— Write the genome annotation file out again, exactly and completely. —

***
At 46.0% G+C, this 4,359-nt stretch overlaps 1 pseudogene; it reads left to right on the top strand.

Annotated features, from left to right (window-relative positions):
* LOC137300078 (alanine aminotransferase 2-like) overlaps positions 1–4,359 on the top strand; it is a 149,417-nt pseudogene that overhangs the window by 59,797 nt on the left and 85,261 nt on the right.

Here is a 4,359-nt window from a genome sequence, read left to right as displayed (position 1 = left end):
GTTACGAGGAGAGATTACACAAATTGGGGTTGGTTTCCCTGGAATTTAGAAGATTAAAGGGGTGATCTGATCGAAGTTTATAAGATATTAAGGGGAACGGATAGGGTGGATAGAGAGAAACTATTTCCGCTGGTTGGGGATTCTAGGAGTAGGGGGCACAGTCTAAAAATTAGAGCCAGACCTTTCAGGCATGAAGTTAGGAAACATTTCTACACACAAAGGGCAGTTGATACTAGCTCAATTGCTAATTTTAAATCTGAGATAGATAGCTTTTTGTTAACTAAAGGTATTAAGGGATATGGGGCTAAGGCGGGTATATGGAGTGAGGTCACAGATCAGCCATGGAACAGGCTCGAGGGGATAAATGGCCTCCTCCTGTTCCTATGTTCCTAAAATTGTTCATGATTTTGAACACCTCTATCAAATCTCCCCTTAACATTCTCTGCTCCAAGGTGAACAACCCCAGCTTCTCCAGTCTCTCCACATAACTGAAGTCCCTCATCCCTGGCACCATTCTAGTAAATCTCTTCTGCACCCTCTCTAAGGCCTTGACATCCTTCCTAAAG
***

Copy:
At 46.0% G+C, this 4,359-nt stretch overlaps 1 pseudogene; it reads left to right on the top strand.

Annotated features, from left to right (window-relative positions):
* LOC137300078 (alanine aminotransferase 2-like) overlaps positions 1–4,359 on the top strand; it is a 149,417-nt pseudogene that overhangs the window by 59,797 nt on the left and 85,261 nt on the right.

Here is a 4,359-nt window from a genome sequence, read left to right as displayed (position 1 = left end):
GTTACGAGGAGAGATTACACAAATTGGGGTTGGTTTCCCTGGAATTTAGAAGATTAAAGGGGTGATCTGATCGAAGTTTATAAGATATTAAGGGGAACGGATAGGGTGGATAGAGAGAAACTATTTCCGCTGGTTGGGGATTCTAGGAGTAGGGGGCACAGTCTAAAAATTAGAGCCAGACCTTTCAGGCATGAAGTTAGGAAACATTTCTACACACAAAGGGCAGTTGATACTAGCTCAATTGCTAATTTTAAATCTGAGATAGATAGCTTTTTGTTAACTAAAGGTATTAAGGGATATGGGGCTAAGGCGGGTATATGGAGTGAGGTCACAGATCAGCCATGGAACAGGCTCGAGGGGATAAATGGCCTCCTCCTGTTCCTATGTTCCTAAAATTGTTCATGATTTTGAACACCTCTATCAAATCTCCCCTTAACATTCTCTGCTCCAAGGTGAACAACCCCAGCTTCTCCAGTCTCTCCACATAACTGAAGTCCCTCATCCCTGGCACCATTCTAGTAAATCTCTTCTGCACCCTCTCTAAGGCCTTGACATCCTTCCTAAAG